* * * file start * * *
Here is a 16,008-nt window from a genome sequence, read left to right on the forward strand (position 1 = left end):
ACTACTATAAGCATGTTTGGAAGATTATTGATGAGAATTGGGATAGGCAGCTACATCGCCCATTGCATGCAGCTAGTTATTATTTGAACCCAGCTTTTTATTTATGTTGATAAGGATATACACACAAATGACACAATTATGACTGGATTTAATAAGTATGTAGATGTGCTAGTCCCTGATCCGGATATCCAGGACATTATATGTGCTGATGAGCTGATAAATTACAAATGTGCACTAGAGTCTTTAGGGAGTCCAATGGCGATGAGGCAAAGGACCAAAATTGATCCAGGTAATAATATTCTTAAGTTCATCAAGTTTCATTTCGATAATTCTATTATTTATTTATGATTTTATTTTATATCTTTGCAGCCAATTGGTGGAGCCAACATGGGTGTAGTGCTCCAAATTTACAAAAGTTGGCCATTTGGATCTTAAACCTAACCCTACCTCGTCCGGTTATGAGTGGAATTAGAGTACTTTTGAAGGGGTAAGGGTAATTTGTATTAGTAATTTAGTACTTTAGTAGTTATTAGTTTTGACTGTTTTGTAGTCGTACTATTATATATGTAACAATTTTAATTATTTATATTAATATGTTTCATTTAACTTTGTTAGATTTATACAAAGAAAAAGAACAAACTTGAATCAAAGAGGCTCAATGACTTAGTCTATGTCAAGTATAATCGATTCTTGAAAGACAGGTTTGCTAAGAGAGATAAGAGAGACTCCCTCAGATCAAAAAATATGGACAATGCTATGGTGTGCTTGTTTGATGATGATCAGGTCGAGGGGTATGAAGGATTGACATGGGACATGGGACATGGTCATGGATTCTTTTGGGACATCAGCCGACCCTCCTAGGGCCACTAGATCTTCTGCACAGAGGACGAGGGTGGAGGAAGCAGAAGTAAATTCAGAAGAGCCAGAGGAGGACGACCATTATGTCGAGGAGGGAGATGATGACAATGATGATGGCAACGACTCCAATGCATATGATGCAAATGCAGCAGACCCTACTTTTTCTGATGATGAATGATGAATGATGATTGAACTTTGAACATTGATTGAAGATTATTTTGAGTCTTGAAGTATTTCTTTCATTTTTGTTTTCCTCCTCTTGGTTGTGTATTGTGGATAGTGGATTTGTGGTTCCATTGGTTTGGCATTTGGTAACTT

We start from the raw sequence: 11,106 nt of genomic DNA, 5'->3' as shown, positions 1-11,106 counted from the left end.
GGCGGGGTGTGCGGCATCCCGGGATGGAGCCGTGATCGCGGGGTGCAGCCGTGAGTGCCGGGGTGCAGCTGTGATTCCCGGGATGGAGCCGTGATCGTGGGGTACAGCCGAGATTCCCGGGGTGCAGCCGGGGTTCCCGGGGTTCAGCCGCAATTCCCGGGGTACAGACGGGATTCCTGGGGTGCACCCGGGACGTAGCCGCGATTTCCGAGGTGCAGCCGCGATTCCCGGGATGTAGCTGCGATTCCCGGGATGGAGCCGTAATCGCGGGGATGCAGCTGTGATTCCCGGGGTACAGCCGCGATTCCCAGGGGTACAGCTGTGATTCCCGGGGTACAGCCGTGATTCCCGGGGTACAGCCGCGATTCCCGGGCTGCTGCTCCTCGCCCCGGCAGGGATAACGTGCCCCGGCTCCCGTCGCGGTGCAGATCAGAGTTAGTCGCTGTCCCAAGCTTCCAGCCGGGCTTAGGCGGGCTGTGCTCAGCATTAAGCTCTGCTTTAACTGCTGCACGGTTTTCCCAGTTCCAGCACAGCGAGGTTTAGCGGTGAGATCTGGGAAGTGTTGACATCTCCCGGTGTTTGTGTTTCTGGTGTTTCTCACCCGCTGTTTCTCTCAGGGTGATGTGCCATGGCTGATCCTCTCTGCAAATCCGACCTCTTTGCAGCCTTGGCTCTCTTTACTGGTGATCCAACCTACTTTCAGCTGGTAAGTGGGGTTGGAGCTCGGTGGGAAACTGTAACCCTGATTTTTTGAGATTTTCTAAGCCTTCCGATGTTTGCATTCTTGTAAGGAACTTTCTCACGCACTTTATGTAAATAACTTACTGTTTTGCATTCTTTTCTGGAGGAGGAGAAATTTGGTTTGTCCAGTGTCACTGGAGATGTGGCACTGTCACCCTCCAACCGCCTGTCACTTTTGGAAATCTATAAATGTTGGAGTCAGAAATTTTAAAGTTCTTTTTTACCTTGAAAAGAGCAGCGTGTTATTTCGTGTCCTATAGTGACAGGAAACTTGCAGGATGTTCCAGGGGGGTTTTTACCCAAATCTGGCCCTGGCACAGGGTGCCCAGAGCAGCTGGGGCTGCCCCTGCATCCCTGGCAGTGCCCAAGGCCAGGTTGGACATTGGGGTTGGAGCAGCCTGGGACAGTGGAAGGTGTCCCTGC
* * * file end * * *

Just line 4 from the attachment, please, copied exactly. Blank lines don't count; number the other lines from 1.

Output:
GGCGGGGTGTGCGGCATCCCGGGATGGAGCCGTGATCGCGGGGTGCAGCCGTGAGTGCCGGGGTGCAGCTGTGATTCCCGGGATGGAGCCGTGATCGTGGGGTACAGCCGAGATTCCCGGGGTGCAGCCGGGGTTCCCGGGGTTCAGCCGCAATTCCCGGGGTACAGACGGGATTCCTGGGGTGCACCCGGGACGTAGCCGCGATTTCCGAGGTGCAGCCGCGATTCCCGGGATGTAGCTGCGATTCCCGGGATGGAGCCGTAATCGCGGGGATGCAGCTGTGATTCCCGGGGTACAGCCGCGATTCCCAGGGGTACAGCTGTGATTCCCGGGGTACAGCCGTGATTCCCGGGGTACAGCCGCGATTCCCGGGCTGCTGCTCCTCGCCCCGGCAGGGATAACGTGCCCCGGCTCCCGTCGCGGTGCAGATCAGAGTTAGTCGCTGTCCCAAGCTTCCAGCCGGGCTTAGGCGGGCTGTGCTCAGCATTAAGCTCTGCTTTAACTGCTGCACGGTTTTCCCAGTTCCAGCACAGCGAGGTTTAGCGGTGAGATCTGGGAAGTGTTGACATCTCCCGGTGTTTGTGTTTCTGGTGTTTCTCACCCGCTGTTTCTCTCAGGGTGATGTGCCATGGCTGATCCTCTCTGCAAATCCGACCTCTTTGCAGCCTTGGCTCTCTTTACTGGTGATCCAACCTACTTTCAGCTGGTAAGTGGGGTTGGAGCTCGGTGGGAAACTGTAACCCTGATTTTTTGAGATTTTCTAAGCCTTCCGATGTTTGCATTCTTGTAAGGAACTTTCTCACGCACTTTATGTAAATAACTTACTGTTTTGCATTCTTTTCTGGAGGAGGAGAAATTTGGTTTGTCCAGTGTCACTGGAGATGTGGCACTGTCACCCTCCAACCGCCTGTCACTTTTGGAAATCTATAAATGTTGGAGTCAGAAATTTTAAAGTTCTTTTTTACCTTGAAAAGAGCAGCGTGTTATTTCGTGTCCTATAGTGACAGGAAACTTGCAGGATGTTCCAGGGGGGTTTTTACCCAAATCTGGCCCTGGCACAGGGTGCCCAGAGCAGCTGGGGCTGCCCCTGCATCCCTGGCAGTGCCCAAGGCCAGGTTGGACATTGGGGTTGGAGCAGCCTGGGACAGTGGAAGGTGTCCCTGC